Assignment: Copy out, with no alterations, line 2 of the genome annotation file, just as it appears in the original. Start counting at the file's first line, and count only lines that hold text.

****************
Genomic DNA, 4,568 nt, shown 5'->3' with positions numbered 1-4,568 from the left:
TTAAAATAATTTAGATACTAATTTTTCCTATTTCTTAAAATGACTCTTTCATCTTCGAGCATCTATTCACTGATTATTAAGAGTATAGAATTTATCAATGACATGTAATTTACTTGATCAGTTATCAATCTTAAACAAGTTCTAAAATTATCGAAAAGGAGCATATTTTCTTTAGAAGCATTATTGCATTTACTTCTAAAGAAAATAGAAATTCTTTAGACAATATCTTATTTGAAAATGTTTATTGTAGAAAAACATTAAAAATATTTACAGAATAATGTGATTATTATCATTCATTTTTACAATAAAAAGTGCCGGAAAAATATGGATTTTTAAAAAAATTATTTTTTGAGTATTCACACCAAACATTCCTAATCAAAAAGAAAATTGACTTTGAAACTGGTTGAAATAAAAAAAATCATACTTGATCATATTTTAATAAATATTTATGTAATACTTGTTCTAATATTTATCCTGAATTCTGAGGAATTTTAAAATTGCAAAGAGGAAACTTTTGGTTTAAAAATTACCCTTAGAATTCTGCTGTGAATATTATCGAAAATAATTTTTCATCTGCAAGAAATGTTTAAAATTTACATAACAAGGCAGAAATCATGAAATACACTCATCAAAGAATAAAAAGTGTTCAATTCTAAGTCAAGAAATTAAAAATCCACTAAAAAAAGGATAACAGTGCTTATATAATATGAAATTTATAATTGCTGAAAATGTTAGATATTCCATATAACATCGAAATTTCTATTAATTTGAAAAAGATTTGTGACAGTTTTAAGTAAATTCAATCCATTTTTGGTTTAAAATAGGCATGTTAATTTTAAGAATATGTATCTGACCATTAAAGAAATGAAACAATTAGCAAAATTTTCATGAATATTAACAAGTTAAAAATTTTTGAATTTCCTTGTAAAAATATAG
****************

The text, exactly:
TTAAAATAATTTAGATACTAATTTTTCCTATTTCTTAAAATGACTCTTTCATCTTCGAGCATCTATTCACTGATTATTAAGAGTATAGAATTTATCAATGACATGTAATTTACTTGATCAGTTATCAATCTTAAACAAGTTCTAAAATTATCGAAAAGGAGCATATTTTCTTTAGAAGCATTATTGCATTTACTTCTAAAGAAAATAGAAATTCTTTAGACAATATCTTATTTGAAAATGTTTATTGTAGAAAAACATTAAAAATATTTACAGAATAATGTGATTATTATCATTCATTTTTACAATAAAAAGTGCCGGAAAAATATGGATTTTTAAAAAAATTATTTTTTGAGTATTCACACCAAACATTCCTAATCAAAAAGAAAATTGACTTTGAAACTGGTTGAAATAAAAAAAATCATACTTGATCATATTTTAATAAATATTTATGTAATACTTGTTCTAATATTTATCCTGAATTCTGAGGAATTTTAAAATTGCAAAGAGGAAACTTTTGGTTTAAAAATTACCCTTAGAATTCTGCTGTGAATATTATCGAAAATAATTTTTCATCTGCAAGAAATGTTTAAAATTTACATAACAAGGCAGAAATCATGAAATACACTCATCAAAGAATAAAAAGTGTTCAATTCTAAGTCAAGAAATTAAAAATCCACTAAAAAAAGGATAACAGTGCTTATATAATATGAAATTTATAATTGCTGAAAATGTTAGATATTCCATATAACATCGAAATTTCTATTAATTTGAAAAAGATTTGTGACAGTTTTAAGTAAATTCAATCCATTTTTGGTTTAAAATAGGCATGTTAATTTTAAGAATATGTATCTGACCATTAAAGAAATGAAACAATTAGCAAAATTTTCATGAATATTAACAAGTTAAAAATTTTTGAATTTCCTTGTAAAAATATAG